Barbara, ditto my friend. Your railroad police protagonist is up there with one of the best writers currently in existence. I’m in awe!

  6. Avatar Chris Bailey says:

    Thank you for sharing how much work it really takes to create a compelling character.

    1. Chris, particularly this character. She’s amazing. When I did the victims advocacy for my local sheriff’s office, one of the deputies dressed in this huge pillsbury dough boy costume and asked the advocates to come at him… self defense course…. He kept shouting at me, “You’re such a girl.” I am. my protagonists aren’t. Good luck

  7. Avatar Vicki Batman says:

    I love the book! And OH MY, you do lots of research. Hugs, vb

    1. thank you, Vicki! So grateful.

  8. I love your process, Donnell. It just goes to show you, fictional characters ARE real!

    1. Avatar Donnell says:

      They are, Becky and we breathe life into them! Thank you for stopping by!
      xo

  9. Avatar Shannon says:

    If you’re novel writing is as good as your blog post writing, the book is going to be great! I’m a fan of Kathy Bennett! Love her work. The ride along must have been amazing to do. Definitely something to draw from for years. Do you ever see that officer around town?

    1. Ah, thanks, Shannon. I love Kathy Bennett’s writing. Have you read her latest? A Deadly Blood Moon. She’s amazing. Thanks for stopping by and good luck!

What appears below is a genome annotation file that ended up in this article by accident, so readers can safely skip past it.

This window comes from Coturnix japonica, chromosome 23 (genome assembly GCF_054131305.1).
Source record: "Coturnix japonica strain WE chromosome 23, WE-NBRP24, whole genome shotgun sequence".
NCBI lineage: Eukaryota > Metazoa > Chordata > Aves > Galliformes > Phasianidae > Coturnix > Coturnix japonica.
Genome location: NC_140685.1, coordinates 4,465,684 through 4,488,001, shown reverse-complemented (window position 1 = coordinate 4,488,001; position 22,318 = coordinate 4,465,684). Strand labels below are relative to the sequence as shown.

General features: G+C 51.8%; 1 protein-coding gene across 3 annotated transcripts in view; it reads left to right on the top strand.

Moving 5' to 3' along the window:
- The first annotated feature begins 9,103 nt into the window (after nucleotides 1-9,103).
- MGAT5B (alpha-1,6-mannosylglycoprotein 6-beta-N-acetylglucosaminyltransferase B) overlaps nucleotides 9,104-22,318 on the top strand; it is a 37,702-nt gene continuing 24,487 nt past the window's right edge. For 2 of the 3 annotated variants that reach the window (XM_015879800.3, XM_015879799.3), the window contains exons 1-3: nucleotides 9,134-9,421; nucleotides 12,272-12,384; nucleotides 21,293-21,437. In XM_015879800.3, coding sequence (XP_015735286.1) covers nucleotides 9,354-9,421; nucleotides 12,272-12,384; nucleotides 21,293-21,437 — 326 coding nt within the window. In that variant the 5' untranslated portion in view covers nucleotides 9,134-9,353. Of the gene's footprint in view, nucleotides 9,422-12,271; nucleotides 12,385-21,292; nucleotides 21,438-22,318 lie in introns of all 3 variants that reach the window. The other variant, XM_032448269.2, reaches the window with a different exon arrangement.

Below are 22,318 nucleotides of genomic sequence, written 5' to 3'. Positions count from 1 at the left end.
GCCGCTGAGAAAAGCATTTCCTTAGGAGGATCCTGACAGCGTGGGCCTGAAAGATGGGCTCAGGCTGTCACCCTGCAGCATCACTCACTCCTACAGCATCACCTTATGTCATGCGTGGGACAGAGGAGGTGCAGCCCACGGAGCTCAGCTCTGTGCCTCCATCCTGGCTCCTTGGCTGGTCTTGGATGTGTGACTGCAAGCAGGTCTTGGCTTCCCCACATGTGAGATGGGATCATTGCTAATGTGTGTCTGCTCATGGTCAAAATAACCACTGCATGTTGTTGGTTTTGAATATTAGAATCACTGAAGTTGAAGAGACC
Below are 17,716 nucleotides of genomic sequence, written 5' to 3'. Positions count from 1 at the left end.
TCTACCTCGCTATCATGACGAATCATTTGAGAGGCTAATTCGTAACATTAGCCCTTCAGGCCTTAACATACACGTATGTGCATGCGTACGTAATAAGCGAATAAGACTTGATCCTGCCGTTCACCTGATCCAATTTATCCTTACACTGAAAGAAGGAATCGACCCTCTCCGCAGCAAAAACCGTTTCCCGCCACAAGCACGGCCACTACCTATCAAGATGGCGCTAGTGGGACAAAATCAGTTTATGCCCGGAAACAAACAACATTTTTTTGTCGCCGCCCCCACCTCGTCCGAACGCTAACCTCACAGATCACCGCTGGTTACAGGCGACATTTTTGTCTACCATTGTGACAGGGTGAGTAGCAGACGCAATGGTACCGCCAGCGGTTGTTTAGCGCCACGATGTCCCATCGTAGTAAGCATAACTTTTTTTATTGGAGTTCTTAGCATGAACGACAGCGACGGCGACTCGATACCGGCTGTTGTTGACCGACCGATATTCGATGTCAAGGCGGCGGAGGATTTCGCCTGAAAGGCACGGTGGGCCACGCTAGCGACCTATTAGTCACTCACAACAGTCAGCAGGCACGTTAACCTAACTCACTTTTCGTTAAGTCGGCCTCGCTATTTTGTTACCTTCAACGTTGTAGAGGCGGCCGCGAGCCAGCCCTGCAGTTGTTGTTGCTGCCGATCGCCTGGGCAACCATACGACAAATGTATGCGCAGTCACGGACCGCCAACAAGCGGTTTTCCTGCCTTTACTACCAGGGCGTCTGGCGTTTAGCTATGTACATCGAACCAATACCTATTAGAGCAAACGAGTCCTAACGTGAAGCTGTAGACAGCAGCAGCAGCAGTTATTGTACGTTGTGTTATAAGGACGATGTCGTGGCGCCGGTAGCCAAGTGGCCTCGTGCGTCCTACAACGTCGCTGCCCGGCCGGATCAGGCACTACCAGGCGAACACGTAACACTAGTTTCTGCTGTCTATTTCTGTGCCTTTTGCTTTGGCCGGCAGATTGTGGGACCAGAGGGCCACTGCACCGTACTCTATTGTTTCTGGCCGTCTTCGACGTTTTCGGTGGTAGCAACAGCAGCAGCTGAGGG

1. Avatar Donnell says:

        by the way, Kathy Bennett will be on my blog tomorrow on Help From My Friends Friday http://www.donnellannbell.com/blog

  10. I highly recommend this book and all the others by this author. Her characters and plots are 5-stars every time. Black Pearl is outstanding!

    1. Thank you, Loralee! I’m honored that you yourself, a wonderful writer, would say such things. Happy New Year!

  11. Thank you! My characters are stubborn, too and this will help in the future!

    1. Excellent, Patricia. I’m not a natural when it comes to character. I can come up with plot, but character, oy! Thanks for stopping by.

  12. Avatar Phyllis Middleton says:

    I’m not in the drawing, just saying, but I love your work. I was happy to help. 😉

    1. Avatar Donnell says:

      Phyllis, thank you. How could I write a character when the women I know in this profession are exemplary. I appreciate all the time you invested in creating Allison. Does that make you a god mother of some kind? xoxo

  13. Avatar Rachael Dahl says:

    Donnell,

    She sounds incredible, and I love that she made you work for it. What an interesting way to build a character. Thanks for sharing.

    1. Thank you, Rachael. It is interesting and my process. Boy, my characters are mean to me. Good luck in the drawing!

  14. Donnell